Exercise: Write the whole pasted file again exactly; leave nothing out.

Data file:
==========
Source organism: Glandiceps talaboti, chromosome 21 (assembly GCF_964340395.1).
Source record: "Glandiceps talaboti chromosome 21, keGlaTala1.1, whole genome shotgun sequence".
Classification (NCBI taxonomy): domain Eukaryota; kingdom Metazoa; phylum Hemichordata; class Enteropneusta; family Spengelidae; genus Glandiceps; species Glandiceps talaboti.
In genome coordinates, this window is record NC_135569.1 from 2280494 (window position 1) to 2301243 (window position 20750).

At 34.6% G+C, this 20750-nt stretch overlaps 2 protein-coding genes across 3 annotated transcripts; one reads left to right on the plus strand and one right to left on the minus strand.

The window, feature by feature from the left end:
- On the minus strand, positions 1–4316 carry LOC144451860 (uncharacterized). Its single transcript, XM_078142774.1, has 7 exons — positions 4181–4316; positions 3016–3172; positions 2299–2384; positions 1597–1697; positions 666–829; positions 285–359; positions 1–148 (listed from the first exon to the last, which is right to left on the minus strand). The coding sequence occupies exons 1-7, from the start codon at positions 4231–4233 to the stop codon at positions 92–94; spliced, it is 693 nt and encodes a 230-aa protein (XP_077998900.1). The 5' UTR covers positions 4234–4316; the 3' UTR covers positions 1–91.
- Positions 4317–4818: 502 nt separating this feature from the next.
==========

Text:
Source organism: Glandiceps talaboti, chromosome 21 (assembly GCF_964340395.1).
Source record: "Glandiceps talaboti chromosome 21, keGlaTala1.1, whole genome shotgun sequence".
Classification (NCBI taxonomy): domain Eukaryota; kingdom Metazoa; phylum Hemichordata; class Enteropneusta; family Spengelidae; genus Glandiceps; species Glandiceps talaboti.
In genome coordinates, this window is record NC_135569.1 from 2280494 (window position 1) to 2301243 (window position 20750).

At 34.6% G+C, this 20750-nt stretch overlaps 2 protein-coding genes across 3 annotated transcripts; one reads left to right on the plus strand and one right to left on the minus strand.

The window, feature by feature from the left end:
- On the minus strand, positions 1–4316 carry LOC144451860 (uncharacterized). Its single transcript, XM_078142774.1, has 7 exons — positions 4181–4316; positions 3016–3172; positions 2299–2384; positions 1597–1697; positions 666–829; positions 285–359; positions 1–148 (listed from the first exon to the last, which is right to left on the minus strand). The coding sequence occupies exons 1-7, from the start codon at positions 4231–4233 to the stop codon at positions 92–94; spliced, it is 693 nt and encodes a 230-aa protein (XP_077998900.1). The 5' UTR covers positions 4234–4316; the 3' UTR covers positions 1–91.
- Positions 4317–4818: 502 nt separating this feature from the next.